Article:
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Roman J. Israel’s office is covered in paper documents. Not only because it’s home to a lawyer, but because he won’t use computers. The one on his desk, despite a 2017 setting, uses a blocky CRT monitor, the plastic exterior yellowing. His cell phone? That flips open.
Israel is appealingly odd, a savant, well above others in intelligence if not social capabilities. He’s poor, but a freedom fighter with an awkward gait in an outmoded gray ’70s suit and headphones covered in cracking foam. However, he believes in reform and protests. Perspective on America’s overcrowded, broken prison system sit within the script, viewed through Israel’s empathetic eyes.
Denzel Washington is a powerhouse here. Given his career output, that statement seems redundant. Roman J. Israel further stacks his near faultless resume. Israel’s quirks and idiosyncratic behavior is captivating. There’s a wealth of information packed into this character, rich and sharply defined, if at times in his own mind.
Roman J. Israel loses itself and its title hero
Roman J. Israel loses itself and its title hero
Watching Israel work for the first hour is a delight. He deals with loss and change – poorly – if still committed to his cause. In his spare time, he drafts a massive overhaul of the legal system, pleading for someone to help with the paperwork. Roman J. Israel is hypnotic, involving, and stellar, dodging the cliches and formalities of lawyer cinema. Israel is like no other, a hero without recognition and without the need for any.
It’s in the second half where Dan Gilroy’s script turns, taking away the Isreal as introduced and turning him into a bigshot lawyer. Israel’s changes happen rapidly with drastic consequences. One poor decision, made out of desperation, turns into a crisis. Suddenly, the awkwardly affable Israel becomes paranoid and selfish. He’s no longer engaging on-screen, behaving erratically and entering into uncomfortable relationships. Roman J. Israel’s ideology turns against the system it intends to expose, cynically believing even its best can be corrupted. Israel is simply too likable to see fail.
For a character-driven drama, to turn on itself in the hunt for dramatic properties is all too sinful. Roman J. Israel loses itself and its title hero. While others around Israel begin to understand and change themselves – Israel’s work will continue in other forms when he’s gone – his own sense of right is too warped. The selfless becomes the selfish, putting Roman J. Israel into a narrative crisis mode looking for a safe way out. It finds the means, but in all too depressing way.
Shot primarily on film, Roman J. Israel sports great texture behind a well resolved and consistent grain structure. Close-ups deliver outstanding definition. The Los Angeles locales shine into the lens with superlative resolution. Other than some flickering on blinds, nothing is lost to this presentation.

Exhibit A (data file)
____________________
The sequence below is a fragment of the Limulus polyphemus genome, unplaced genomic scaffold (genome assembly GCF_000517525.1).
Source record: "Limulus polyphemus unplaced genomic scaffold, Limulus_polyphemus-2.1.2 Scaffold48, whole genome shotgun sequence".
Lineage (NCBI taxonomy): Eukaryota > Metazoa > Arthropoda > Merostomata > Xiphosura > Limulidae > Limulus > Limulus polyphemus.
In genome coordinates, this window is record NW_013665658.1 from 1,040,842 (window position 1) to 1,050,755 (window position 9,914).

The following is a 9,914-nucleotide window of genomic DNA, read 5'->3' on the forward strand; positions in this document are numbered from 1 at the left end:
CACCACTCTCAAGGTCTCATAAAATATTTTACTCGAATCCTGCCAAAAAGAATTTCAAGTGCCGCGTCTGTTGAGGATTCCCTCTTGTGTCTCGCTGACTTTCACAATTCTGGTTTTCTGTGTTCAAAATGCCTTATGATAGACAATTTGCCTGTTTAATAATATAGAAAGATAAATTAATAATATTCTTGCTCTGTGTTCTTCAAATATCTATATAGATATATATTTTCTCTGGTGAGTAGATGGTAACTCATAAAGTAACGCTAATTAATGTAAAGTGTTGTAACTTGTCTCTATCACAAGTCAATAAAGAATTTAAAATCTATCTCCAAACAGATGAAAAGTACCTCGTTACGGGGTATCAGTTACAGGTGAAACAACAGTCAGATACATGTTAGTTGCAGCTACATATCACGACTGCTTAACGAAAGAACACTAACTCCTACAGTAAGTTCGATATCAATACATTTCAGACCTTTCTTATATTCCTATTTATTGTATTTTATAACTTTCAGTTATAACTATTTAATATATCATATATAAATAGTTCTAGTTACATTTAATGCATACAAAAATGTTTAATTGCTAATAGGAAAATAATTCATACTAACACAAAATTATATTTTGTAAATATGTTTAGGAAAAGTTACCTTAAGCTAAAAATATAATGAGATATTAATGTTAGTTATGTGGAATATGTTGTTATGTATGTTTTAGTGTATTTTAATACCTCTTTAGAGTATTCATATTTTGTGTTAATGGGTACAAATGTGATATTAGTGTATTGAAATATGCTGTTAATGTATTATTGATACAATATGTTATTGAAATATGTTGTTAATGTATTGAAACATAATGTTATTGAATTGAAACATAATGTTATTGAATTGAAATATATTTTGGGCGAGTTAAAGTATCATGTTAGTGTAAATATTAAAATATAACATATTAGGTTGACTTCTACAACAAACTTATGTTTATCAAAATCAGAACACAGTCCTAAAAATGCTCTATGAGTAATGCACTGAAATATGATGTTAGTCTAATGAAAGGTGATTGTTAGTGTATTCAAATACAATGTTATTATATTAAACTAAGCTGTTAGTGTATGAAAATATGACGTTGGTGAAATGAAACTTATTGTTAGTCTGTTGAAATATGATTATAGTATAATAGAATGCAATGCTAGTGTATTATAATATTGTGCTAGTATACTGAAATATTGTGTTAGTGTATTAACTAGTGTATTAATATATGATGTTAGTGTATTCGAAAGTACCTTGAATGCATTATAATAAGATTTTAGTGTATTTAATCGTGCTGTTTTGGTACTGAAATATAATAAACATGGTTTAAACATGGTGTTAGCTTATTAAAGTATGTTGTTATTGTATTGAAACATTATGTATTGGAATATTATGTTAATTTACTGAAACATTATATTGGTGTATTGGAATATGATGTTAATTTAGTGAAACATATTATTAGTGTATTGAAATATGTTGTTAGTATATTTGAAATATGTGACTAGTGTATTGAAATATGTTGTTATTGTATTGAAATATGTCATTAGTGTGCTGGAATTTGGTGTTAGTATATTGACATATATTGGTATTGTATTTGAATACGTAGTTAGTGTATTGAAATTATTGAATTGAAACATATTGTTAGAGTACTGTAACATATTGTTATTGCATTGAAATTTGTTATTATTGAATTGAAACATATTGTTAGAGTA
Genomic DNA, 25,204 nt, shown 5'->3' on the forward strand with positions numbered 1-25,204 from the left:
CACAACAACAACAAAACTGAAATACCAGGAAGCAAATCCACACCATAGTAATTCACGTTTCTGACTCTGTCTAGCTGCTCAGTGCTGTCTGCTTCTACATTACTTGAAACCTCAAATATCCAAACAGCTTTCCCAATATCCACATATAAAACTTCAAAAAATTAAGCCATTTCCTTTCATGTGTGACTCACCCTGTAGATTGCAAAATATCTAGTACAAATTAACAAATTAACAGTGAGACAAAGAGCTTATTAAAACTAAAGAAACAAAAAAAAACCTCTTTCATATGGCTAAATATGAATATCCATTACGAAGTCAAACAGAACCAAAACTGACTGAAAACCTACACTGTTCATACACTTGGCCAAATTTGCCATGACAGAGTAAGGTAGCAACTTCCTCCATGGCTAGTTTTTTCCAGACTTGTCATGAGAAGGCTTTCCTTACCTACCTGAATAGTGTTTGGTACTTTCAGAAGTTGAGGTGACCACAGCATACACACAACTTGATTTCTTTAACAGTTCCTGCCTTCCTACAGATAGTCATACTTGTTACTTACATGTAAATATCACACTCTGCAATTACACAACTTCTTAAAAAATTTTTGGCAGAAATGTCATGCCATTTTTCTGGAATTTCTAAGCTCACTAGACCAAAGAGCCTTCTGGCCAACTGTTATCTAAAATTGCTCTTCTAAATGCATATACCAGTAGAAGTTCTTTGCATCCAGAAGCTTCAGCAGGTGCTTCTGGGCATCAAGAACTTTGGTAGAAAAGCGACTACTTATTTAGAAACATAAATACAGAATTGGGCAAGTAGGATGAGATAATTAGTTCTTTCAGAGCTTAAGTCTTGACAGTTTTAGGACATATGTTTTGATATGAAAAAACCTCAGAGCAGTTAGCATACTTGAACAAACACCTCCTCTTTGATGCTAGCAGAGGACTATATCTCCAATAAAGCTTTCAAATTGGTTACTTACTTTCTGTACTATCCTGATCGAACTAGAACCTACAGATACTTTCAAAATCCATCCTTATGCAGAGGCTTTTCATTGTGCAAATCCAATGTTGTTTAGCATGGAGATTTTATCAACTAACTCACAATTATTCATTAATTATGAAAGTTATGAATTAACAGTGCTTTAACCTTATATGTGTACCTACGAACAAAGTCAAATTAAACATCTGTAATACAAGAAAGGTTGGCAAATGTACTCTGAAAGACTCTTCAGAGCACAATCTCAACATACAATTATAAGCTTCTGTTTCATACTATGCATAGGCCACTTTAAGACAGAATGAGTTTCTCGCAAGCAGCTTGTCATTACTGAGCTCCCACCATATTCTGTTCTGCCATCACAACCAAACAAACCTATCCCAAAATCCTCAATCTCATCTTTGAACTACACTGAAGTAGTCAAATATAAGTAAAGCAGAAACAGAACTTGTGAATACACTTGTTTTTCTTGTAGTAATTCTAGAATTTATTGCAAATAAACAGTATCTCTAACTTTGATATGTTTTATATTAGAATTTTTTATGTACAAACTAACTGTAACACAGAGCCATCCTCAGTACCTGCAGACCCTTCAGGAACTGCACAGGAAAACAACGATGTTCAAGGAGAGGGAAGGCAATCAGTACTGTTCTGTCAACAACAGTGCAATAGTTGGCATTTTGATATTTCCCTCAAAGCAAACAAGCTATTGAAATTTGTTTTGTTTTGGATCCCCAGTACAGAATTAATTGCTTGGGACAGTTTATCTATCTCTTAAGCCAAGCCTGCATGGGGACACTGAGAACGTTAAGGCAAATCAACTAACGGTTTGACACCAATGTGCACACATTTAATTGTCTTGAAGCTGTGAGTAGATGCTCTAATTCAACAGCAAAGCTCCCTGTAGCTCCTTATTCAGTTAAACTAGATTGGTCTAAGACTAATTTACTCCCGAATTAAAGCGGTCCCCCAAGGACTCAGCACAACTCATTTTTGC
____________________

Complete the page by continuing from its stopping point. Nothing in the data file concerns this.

Going with the character, color timing favors an aged appearance. Black levels turn toward browns, and saturation remains muted toward similar hues. Few strong primaries appear in the palette, but Roman J. Israel is still attractive in this regard. There’s density to these hues, used well and with purpose.
Frequent use of strong contrast keeps depth high, even in the absence of true black. Well lit offices offer unusually high lighting schemes, avoiding the often dour look used in these types of dramas. Windows surround every room, with sunlight pouring in.
For a dialog-driven drama, Roman J. Israel is fond of using the rear and stereo channels. Los Angeles comes alive in this DTS-HD track, filling the speakers with panning traffic, horns, helicopters, and more. Inside prisons, the sound echoes flawlessly, and a short scene at a Lakers game fills with crowd ambiance.
Some thunder will use the LFE and the soundtrack is likewise fond of the low-end. The musical mix uses retro R&B and others, hitting the subwoofer with clarity. Balance between the center and the full soundfield is perfect. It’s a rare drama with this much attention to its sound mixing.
Both Washington and co-star Colin Farrell earn separate features on their characters, typical and high on praise. Together, they run about 10-minutes. With some class, the making-of is given a clean aesthetic and delves into the real world issues presented in the film. There’s a lot here for a 10-minute piece. Deleted scenes run close to 12-minutes.
Denzel Washington is perfect at Roman J. Israel Esq., but the film around him suffers in the second half as Roman’s character falls apart.
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